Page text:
November 11, 2021 • Ambition

Don’t You Feel Like You Deserve It?

Why We All Need a Little Kindness, Especially in Time For World Kindness Day.

It often feels like the only thing we’ve talked about for the last twenty months is scarcity. The absence of people; of touch; of travel; of community; of support. The absence of resources. The failure of the supply chain, however that might be affecting you (though admittedly, it was sort of delightful to see all the homemade costumes this Halloween). The leadership vacuum. 

Thanks to the pandemic, this experience has been widespread and widely felt. We have all been living in the scarcity mindset, even if, in America at least, the reality is actually far from it for many. For a lot of us, however, the scarcity mindset is not exactly new. If you grew up in a home with a lot of financial instability; if you’ve spent most of your life working in a job or an industry without reliable income, then the experience that everything, all the time, is in short supply is a familiar one. 

I think sometimes what happens when you are used to being the only person supporting yourself is that you eventually acquire an overdeveloped sense of control as a coping mechanism. When you’ve never had anyone to rely on, be it family, or employment, or government, you tend to operate with the assumption that all there is, is all you can see. And the safest way forward is to only count on that. Never calculate what might come into your equations, just what’s there, this way you can’t be caught out. 

In some ways this is useful. It can keep you, for instance, from a life of shopping (ahem, caftan) induced credit card debt. There is something to be said for only paying cash! And yet, like anything else, there is too much of a good thing (even, sometimes, cash).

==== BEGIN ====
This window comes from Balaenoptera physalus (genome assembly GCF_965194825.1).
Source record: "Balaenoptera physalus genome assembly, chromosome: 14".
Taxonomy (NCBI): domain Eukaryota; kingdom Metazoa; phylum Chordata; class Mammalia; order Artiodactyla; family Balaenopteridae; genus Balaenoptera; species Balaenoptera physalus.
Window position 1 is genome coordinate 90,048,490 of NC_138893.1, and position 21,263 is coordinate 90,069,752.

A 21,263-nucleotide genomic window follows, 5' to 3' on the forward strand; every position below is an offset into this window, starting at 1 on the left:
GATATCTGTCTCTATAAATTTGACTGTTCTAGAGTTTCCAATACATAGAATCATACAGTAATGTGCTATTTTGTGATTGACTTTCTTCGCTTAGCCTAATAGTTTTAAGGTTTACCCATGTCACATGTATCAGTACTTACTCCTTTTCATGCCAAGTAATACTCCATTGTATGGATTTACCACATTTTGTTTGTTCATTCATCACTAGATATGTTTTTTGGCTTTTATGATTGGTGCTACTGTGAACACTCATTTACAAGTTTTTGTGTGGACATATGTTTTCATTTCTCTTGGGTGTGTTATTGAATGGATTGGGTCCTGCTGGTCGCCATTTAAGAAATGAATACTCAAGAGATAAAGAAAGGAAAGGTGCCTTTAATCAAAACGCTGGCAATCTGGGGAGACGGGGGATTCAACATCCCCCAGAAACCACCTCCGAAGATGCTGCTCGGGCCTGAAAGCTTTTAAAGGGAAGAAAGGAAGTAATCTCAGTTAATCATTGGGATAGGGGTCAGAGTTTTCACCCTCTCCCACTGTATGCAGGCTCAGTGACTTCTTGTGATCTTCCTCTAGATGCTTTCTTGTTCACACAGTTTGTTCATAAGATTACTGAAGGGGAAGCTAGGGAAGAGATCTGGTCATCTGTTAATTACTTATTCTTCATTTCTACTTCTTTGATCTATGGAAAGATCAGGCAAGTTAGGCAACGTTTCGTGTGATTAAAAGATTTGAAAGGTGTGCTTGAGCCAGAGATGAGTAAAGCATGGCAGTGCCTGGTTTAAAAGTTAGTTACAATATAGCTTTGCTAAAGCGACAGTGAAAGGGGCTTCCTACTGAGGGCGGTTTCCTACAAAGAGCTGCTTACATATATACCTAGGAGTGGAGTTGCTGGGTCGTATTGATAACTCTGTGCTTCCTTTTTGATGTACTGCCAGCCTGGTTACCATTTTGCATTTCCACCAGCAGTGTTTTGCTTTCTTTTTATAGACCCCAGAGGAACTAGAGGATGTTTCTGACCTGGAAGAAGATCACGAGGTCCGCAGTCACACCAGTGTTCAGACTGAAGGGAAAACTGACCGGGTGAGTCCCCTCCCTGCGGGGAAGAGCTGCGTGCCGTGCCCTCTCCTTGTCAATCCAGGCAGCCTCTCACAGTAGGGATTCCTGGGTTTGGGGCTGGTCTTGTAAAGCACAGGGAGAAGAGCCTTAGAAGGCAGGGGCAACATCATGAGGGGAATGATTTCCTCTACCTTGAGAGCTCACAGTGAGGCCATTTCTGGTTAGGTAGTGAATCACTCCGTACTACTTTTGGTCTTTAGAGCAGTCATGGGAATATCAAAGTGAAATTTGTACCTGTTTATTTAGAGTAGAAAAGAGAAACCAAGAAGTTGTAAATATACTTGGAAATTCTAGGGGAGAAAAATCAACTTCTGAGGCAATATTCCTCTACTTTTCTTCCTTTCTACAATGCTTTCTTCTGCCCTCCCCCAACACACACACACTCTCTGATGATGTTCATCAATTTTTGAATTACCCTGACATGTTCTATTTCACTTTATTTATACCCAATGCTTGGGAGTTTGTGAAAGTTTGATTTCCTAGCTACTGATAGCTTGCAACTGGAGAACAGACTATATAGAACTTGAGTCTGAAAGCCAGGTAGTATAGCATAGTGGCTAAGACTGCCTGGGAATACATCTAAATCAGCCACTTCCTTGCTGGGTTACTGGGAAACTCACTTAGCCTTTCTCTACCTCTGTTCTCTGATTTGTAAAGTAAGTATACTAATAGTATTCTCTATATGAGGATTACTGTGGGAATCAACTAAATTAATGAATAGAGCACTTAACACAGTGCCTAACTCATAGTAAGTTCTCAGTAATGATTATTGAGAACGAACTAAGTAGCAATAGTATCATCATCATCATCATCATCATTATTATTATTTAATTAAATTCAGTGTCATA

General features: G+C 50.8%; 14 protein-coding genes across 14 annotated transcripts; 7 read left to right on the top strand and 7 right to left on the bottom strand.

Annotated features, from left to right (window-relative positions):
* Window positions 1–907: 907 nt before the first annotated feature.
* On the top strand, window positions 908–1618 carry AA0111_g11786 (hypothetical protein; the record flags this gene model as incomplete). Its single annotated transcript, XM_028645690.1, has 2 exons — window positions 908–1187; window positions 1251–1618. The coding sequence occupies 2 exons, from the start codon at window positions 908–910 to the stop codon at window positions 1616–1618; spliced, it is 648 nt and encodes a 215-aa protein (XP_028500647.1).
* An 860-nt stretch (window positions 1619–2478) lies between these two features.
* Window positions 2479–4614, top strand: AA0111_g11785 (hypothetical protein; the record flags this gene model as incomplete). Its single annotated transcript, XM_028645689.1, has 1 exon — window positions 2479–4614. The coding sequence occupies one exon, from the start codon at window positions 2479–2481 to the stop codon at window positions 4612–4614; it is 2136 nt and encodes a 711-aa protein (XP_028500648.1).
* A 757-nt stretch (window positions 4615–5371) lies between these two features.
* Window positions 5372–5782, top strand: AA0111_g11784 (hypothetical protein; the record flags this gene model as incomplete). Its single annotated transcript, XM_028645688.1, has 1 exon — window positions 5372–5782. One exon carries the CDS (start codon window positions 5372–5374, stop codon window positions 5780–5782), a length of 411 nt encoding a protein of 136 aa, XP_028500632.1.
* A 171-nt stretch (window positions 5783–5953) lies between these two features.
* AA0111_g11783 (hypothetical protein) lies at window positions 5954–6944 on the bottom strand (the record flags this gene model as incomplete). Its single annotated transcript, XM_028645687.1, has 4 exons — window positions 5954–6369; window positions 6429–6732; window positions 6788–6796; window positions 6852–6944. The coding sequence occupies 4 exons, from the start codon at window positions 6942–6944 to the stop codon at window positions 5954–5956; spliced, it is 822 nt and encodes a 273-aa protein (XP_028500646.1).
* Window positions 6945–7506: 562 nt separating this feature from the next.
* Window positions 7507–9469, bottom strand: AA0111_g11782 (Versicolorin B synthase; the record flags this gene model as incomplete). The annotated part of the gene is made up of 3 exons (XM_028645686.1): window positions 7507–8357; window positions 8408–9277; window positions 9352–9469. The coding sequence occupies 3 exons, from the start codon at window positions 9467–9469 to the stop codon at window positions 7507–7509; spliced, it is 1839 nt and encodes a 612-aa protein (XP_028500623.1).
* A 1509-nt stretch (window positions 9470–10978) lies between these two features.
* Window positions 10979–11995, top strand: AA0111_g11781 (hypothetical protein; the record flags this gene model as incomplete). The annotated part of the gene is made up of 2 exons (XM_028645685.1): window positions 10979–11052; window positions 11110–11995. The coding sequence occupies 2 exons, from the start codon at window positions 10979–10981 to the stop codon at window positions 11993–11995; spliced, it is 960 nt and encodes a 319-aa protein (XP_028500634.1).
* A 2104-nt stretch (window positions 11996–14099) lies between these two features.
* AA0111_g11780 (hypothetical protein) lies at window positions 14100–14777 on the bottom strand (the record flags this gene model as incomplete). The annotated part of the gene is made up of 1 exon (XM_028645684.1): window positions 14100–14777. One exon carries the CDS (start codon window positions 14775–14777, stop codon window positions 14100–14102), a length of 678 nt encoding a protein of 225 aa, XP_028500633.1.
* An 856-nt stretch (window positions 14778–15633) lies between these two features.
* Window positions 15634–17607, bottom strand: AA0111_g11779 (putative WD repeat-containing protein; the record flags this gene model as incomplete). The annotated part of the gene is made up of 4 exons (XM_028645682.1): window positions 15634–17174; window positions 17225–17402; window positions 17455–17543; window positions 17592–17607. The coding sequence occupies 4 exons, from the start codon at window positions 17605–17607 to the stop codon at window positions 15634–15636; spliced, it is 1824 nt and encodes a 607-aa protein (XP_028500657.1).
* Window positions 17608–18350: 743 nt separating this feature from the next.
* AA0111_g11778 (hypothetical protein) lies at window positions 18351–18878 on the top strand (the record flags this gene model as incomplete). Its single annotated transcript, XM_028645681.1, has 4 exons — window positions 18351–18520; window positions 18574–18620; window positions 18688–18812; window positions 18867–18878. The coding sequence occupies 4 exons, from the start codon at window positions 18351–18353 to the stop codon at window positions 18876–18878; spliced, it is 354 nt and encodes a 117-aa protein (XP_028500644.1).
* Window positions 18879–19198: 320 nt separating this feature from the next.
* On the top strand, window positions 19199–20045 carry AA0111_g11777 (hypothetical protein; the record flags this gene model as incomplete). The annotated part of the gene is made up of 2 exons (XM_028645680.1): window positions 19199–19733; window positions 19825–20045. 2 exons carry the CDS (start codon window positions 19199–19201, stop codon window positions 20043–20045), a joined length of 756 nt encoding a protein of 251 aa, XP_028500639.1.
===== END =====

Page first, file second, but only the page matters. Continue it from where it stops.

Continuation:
In America we like to refer to this inability to count on anything or anyone else as self-reliance, or independence, or the triumph of the individual. But really, I think, like with so much we’ve be taught to celebrate, it’s just learned dysfunction. If you teach yourself never to count on anything or one other than yourself, you are not just leaving out the possibility of someone else stepping in to help, you are leaving out in many cases their obligation to. 

Let’s talk about the former though, since the battle over the latter is pretty much everywhere you look. Accepting generosity is a skill. A learned skill. Letting someone be kind, show generosity, can feel like the absence of control. Even when it’s helping. Even when it’s the very thing you need in your life. I don’t mean demanding to be paid what you deserve, though the two are definitely connected, I just mean accepting nice things. Just letting people be nice to you because they want to and they can. With the understanding that one day, when you are in the same position, possibly because you let someone help you along, you will do the same. Even if you are never in that position though, practice accepting kindness.

Nice things are nice. We are programmed to talk about deserving things through hard work, or sacrifice. But what if we all just deserve a little kindness (or a lot)? Just take it when it’s offered. 

Speaking of generosity, today’s piece is brought to you by Ruth Ann Harnisch, who doesn’t just believe writers should be paid for what they do, but actually makes sure they are. 

Related Stories